Tag Archives: Sarah Brown

Brown Family Buried in Maple Grove Cemetery

Brown Family Plot – Maple Grove Cemetery, Nicholasville, Jessamine County, Kentucky.

George I. Brown was born in Virginia in 1784.  He bought property in Jessamine County, Kentucky – quite a lot since his real estate was valued at $54,000 in 1850.  George married Sarah Perry, November 17, 1809, in Woodford County, Kentucky.  They had two sons, George and Moreau Brown.

Sarah, wife of G. I. Brown, born September 30, 1789, died May 6, 1832.

Sarah Brown died in 1832, and the next year George married Catharine W. McKinney, June 6, 1833, in Woodford County.  Since both wives came from this county perhaps there were family members living there.

In the 1850 census of Jessamine County George, 65, is listed as a farmer, born in Virginia.  Wife Catherine is 46.  Their three children are Mary Hannah, 15; William, 12; and Sally, 9.

George I. Brown, born December 11, 1784, died March 14, 1856.

Catherine lived another nine years before dying in 1867.

Catherine W., wife of G. I. Brown, born October 25, 1802, died October 2, 1867.

From this angle you can see son Moreau Brown’s gravestone on the right – with the statue at the top – and son George Brown’s would be on the left, next to the beautiful gravestone of his wife, Anne Hemphill.  A better view is in the first photo of this article.



John E. Brown Biography

from Kentucky – A History of the State by Perrin, 1887

Allen County, Kentucky

John E. Brown was born in Allen County, Kentucky, November 4, 1841.  His father, Drury Denton Brown, was a Kentuckian by birth, and grew to manhood in Allen County, where, in 1833, he married Sarah, daughter of Sketton Brown.  Her parents were natives of Virginia, from which state they emigrated, and were among the first settlers of Sumner County, Tennessee.  She died about the year 1865, leaving a family of seven children, three of whom lived to be grown.  Drury Denton Brown spent his life in agricultural pursuits; he died in December, 1881, aged sixty-nine years.  John E. is the fourth in the family by birth.  His early life was passed amid the scenes and labors incident to farm life; he received but little education at school, but with practical learning his mind is well stored.  He remained with his parents on the farm where he was born until he attained his twenty-second year.  On the 15th of October, 1863, he was united in marriage with Margaret, daughter of Alexander and Margaret Lyles, of Allen County, Kentucky.  Their union has been blessed with seven children:  Enola A. (Napier), Lula D. (Napier), Edward D., Robert T., Johnnie, Charles and Pernie P.  in 1866 Mr. Brown bought 200 acres of land on Bay’s Fork Creek, which he has brought to a fine state of cultivation, and improved with a good dwelling, barns and orchard.  In agricultural pursuits he has been successful.  In 1874 he was elected to the office of surveyor of Allen County; he has been twice re-elected, and in the pursuance of the duties of his office has given good satisfaction to his constituents.  Politically he is a Republican, but is liberal in his views, except on the temperance question, on which he is very decided and favors the cause by both precept and example.  He and wife are members of the Methodist Church, of which four of their children are also members, and of which Mr. Brown is a recording steward.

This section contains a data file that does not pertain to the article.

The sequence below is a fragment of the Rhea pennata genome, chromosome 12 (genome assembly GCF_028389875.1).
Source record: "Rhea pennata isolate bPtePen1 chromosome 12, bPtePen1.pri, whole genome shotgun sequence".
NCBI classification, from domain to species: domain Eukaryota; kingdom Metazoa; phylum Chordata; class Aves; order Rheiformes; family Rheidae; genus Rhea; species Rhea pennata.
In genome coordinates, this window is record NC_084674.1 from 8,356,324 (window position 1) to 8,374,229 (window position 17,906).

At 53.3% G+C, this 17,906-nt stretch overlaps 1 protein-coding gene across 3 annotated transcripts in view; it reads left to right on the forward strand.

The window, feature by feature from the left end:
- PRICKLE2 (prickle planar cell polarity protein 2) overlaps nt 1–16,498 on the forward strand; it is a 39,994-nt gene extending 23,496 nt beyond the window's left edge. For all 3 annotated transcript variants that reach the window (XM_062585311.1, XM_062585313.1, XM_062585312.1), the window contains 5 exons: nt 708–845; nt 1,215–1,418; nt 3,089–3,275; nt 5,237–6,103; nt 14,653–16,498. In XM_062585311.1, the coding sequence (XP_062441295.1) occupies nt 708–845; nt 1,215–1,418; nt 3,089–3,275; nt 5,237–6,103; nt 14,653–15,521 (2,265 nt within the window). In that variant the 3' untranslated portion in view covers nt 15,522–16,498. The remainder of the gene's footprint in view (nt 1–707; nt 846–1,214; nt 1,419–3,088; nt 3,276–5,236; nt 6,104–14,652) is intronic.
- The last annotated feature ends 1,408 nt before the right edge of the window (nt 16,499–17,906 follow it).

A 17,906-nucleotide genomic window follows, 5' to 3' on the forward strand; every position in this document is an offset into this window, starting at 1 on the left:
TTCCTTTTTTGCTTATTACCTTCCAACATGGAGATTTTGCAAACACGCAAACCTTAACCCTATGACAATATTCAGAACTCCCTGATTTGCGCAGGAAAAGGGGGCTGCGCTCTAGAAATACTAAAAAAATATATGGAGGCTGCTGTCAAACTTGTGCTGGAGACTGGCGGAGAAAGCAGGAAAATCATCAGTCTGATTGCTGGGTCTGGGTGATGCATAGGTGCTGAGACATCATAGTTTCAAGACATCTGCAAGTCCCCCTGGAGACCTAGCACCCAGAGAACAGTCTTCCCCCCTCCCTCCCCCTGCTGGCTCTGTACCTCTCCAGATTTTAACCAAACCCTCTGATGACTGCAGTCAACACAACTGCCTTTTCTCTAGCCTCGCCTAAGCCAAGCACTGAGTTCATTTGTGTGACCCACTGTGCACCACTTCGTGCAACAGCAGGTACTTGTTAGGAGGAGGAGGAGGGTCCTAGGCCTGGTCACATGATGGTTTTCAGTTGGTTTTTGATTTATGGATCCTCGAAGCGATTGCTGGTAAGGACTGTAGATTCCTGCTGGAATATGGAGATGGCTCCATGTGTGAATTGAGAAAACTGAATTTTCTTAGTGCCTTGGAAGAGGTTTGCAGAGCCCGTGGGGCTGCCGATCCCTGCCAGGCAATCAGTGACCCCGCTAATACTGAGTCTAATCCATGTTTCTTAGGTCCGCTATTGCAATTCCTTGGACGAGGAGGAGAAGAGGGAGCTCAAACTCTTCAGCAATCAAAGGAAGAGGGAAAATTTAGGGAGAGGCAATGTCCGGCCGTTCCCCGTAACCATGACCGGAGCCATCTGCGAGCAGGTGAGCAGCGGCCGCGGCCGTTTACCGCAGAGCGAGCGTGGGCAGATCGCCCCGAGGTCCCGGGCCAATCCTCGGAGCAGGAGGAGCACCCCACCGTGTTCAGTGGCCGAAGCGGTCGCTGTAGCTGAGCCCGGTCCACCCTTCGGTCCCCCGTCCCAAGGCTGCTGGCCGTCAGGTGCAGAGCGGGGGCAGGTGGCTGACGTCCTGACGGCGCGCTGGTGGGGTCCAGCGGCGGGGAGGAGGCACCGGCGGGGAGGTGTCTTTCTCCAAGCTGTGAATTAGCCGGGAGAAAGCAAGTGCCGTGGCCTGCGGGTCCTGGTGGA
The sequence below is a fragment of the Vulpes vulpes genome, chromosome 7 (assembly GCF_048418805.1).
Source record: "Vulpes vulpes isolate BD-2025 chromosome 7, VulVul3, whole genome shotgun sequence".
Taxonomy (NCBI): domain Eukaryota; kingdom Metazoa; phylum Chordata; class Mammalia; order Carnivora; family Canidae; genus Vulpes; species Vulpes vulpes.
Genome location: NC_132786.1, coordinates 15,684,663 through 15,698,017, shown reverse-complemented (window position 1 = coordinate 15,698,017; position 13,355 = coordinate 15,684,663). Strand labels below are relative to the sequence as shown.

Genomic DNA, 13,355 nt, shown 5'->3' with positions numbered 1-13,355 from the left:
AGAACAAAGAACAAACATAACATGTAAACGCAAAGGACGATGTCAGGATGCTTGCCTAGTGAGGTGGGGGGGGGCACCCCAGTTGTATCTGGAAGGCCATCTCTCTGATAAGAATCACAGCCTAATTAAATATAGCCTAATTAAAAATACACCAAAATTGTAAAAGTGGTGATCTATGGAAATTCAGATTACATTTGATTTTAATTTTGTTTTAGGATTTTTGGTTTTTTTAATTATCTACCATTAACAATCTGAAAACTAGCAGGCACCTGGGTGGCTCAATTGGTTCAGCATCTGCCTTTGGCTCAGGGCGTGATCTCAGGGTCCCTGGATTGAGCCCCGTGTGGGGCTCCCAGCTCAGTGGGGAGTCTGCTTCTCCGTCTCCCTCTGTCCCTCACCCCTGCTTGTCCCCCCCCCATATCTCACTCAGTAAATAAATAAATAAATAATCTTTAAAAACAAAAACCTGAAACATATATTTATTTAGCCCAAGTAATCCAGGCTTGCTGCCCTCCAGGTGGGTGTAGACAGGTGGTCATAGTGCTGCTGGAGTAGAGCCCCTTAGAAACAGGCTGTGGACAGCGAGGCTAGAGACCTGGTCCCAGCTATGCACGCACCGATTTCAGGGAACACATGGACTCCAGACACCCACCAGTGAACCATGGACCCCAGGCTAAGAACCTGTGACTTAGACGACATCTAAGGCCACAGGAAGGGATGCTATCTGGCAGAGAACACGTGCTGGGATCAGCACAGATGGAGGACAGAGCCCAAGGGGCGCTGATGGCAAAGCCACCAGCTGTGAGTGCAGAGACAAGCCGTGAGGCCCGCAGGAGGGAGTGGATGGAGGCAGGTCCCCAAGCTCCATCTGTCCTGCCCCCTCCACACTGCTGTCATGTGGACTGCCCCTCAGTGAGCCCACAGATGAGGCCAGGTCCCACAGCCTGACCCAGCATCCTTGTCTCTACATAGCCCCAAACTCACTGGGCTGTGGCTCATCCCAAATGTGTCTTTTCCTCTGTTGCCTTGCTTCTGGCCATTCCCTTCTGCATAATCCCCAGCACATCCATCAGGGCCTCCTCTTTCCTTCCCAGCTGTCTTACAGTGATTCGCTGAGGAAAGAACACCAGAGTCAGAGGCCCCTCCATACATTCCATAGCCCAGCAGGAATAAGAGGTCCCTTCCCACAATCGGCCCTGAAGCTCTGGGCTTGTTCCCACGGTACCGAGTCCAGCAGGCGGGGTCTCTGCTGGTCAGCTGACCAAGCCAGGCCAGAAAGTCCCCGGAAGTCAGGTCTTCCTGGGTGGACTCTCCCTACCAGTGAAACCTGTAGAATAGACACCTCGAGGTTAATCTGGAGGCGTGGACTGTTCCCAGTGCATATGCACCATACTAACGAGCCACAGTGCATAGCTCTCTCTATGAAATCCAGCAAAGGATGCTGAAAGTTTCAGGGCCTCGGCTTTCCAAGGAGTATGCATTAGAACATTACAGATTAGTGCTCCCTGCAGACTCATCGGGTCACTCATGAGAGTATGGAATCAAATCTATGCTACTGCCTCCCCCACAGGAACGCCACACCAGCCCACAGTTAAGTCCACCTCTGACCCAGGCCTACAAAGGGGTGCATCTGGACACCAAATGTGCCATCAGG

Will of William Kirk

Loudoun  County, Virginia

Will of William Kirk

Be it remembered that this 23rd day of January in the year of our Lord 1774, I, William Kirk, of Loudoun County, Virginia, being of sound mind and memory do make and ordain this my last Will and Testament, hereby revoking and making void all other wills by me formerly made and do hereby direct the disposal of my worldly goods as follows.  I give to Sarah Brown, wife of Mercer Brown, my riding creature and my best woman’s saddle.  I give a spinning wheel, spice mill and a large looking glass, and all the remaining part of my wife’s clothes not hereafter mentioned, to Mary Brown, daughter of Mercer Brown.  My will is that Betsy Brown, wife of William Brown, have one gown of my late wife’s clothes.  I give to Mercer Brown 1 coffee pot, 2 hackles, one small looking glass and the boy John Long, he fulfilling my agreement as by the said boys indenture, etc.  I give my watch to my granddaughter Elizabeth Reynolds.  I give all my right of a piece of land I made entry for in Carolina lying in the Fork between Peedee and Rocky River about the year 1745 (supposed to contain about 1100 acres) to my daughter Mary Hughes.  My will is that all the remainder of my estate after paying my just debts be equally divided between Mary Hughes for her four daughters Elizabeth, Margaret, Rachel and Mary and Mary Brown’s eldest daughter of Mercer Brown, and if any of them should die before they arrive at eighteen years of age my will is that their share should be equally divided amongst the survivors.  I do hereby appoint my daughter Mary Hughes of the Province of Pennsylvania and Josias Clapham my executors.  In witness whereof I have hereunto put my hand and seal the above date.      William Kirk

Present Henry Brown, James John, Sarah Brown

At a Court held for Loudoun County the 13th day of June 1774 this last Will and Testament of William Kirk, deceased, was proved by the oath of James John and affirmation of Henry Brown, witnesses thereto, and ordered to be recorded and on the motion of Mary Hughes and Josias Clapham the executors therein named, certificate is granted them for obtaining a probate thereof in due form, they having sworn to the same and given bond and security according to law.